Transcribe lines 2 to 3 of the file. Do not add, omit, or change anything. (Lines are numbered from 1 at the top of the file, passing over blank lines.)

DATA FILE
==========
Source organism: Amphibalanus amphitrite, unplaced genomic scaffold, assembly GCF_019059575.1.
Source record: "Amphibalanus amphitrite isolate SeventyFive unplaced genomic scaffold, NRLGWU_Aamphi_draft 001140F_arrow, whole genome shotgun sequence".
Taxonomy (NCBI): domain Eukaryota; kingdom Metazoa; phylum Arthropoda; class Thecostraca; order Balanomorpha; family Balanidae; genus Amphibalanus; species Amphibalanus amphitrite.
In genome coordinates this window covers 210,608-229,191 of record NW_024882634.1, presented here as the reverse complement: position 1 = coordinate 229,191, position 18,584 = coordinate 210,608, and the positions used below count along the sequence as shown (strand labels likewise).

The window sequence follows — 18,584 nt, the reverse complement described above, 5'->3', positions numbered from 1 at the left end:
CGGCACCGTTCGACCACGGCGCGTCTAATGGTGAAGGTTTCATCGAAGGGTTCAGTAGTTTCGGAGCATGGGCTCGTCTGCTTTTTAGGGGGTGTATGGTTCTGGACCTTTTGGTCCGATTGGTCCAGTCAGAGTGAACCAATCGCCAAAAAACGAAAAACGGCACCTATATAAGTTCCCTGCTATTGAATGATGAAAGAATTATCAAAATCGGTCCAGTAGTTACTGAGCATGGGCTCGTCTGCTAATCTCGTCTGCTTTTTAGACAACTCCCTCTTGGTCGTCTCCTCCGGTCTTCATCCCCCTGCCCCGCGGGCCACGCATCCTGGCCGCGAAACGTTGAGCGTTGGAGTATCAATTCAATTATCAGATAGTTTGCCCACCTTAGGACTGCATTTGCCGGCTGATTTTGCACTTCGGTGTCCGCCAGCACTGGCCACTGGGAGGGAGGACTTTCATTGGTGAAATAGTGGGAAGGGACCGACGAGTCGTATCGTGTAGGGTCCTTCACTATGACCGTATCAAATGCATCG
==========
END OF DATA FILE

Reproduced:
Source record: "Amphibalanus amphitrite isolate SeventyFive unplaced genomic scaffold, NRLGWU_Aamphi_draft 001140F_arrow, whole genome shotgun sequence".
Taxonomy (NCBI): domain Eukaryota; kingdom Metazoa; phylum Arthropoda; class Thecostraca; order Balanomorpha; family Balanidae; genus Amphibalanus; species Amphibalanus amphitrite.